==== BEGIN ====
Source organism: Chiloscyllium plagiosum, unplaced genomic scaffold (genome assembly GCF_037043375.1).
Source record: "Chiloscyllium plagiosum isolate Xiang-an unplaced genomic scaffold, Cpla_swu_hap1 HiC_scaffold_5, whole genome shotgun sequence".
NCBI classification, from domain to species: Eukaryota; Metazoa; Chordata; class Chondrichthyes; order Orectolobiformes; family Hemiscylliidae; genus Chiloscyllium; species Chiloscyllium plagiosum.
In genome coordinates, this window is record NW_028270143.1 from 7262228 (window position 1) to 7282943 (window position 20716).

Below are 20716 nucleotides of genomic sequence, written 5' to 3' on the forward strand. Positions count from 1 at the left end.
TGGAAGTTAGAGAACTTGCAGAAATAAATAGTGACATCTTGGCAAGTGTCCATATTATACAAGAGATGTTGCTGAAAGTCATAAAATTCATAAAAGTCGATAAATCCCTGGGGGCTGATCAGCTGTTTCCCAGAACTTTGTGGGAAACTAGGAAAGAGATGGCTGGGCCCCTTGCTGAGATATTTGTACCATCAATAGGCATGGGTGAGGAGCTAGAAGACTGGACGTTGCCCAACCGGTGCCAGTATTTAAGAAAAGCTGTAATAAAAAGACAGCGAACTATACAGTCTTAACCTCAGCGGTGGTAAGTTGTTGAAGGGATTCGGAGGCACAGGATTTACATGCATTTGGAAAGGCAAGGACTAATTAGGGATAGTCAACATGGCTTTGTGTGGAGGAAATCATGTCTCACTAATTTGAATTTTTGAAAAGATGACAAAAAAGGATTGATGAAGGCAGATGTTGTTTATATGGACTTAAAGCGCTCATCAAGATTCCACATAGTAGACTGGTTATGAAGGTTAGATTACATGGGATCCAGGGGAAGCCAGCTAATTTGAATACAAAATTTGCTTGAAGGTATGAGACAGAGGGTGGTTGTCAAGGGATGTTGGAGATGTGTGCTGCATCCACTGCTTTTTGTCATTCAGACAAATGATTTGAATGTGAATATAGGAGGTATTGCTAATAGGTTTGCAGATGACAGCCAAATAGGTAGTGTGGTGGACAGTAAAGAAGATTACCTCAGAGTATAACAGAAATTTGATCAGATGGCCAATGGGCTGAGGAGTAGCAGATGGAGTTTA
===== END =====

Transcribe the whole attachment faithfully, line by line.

Source organism: Chiloscyllium plagiosum, unplaced genomic scaffold (genome assembly GCF_037043375.1).
Source record: "Chiloscyllium plagiosum isolate Xiang-an unplaced genomic scaffold, Cpla_swu_hap1 HiC_scaffold_5, whole genome shotgun sequence".
NCBI classification, from domain to species: Eukaryota; Metazoa; Chordata; class Chondrichthyes; order Orectolobiformes; family Hemiscylliidae; genus Chiloscyllium; species Chiloscyllium plagiosum.
In genome coordinates, this window is record NW_028270143.1 from 7262228 (window position 1) to 7282943 (window position 20716).

Below are 20716 nucleotides of genomic sequence, written 5' to 3' on the forward strand. Positions count from 1 at the left end.
TGGAAGTTAGAGAACTTGCAGAAATAAATAGTGACATCTTGGCAAGTGTCCATATTATACAAGAGATGTTGCTGAAAGTCATAAAATTCATAAAAGTCGATAAATCCCTGGGGGCTGATCAGCTGTTTCCCAGAACTTTGTGGGAAACTAGGAAAGAGATGGCTGGGCCCCTTGCTGAGATATTTGTACCATCAATAGGCATGGGTGAGGAGCTAGAAGACTGGACGTTGCCCAACCGGTGCCAGTATTTAAGAAAAGCTGTAATAAAAAGACAGCGAACTATACAGTCTTAACCTCAGCGGTGGTAAGTTGTTGAAGGGATTCGGAGGCACAGGATTTACATGCATTTGGAAAGGCAAGGACTAATTAGGGATAGTCAACATGGCTTTGTGTGGAGGAAATCATGTCTCACTAATTTGAATTTTTGAAAAGATGACAAAAAAGGATTGATGAAGGCAGATGTTGTTTATATGGACTTAAAGCGCTCATCAAGATTCCACATAGTAGACTGGTTATGAAGGTTAGATTACATGGGATCCAGGGGAAGCCAGCTAATTTGAATACAAAATTTGCTTGAAGGTATGAGACAGAGGGTGGTTGTCAAGGGATGTTGGAGATGTGTGCTGCATCCACTGCTTTTTGTCATTCAGACAAATGATTTGAATGTGAATATAGGAGGTATTGCTAATAGGTTTGCAGATGACAGCCAAATAGGTAGTGTGGTGGACAGTAAAGAAGATTACCTCAGAGTATAACAGAAATTTGATCAGATGGCCAATGGGCTGAGGAGTAGCAGATGGAGTTTA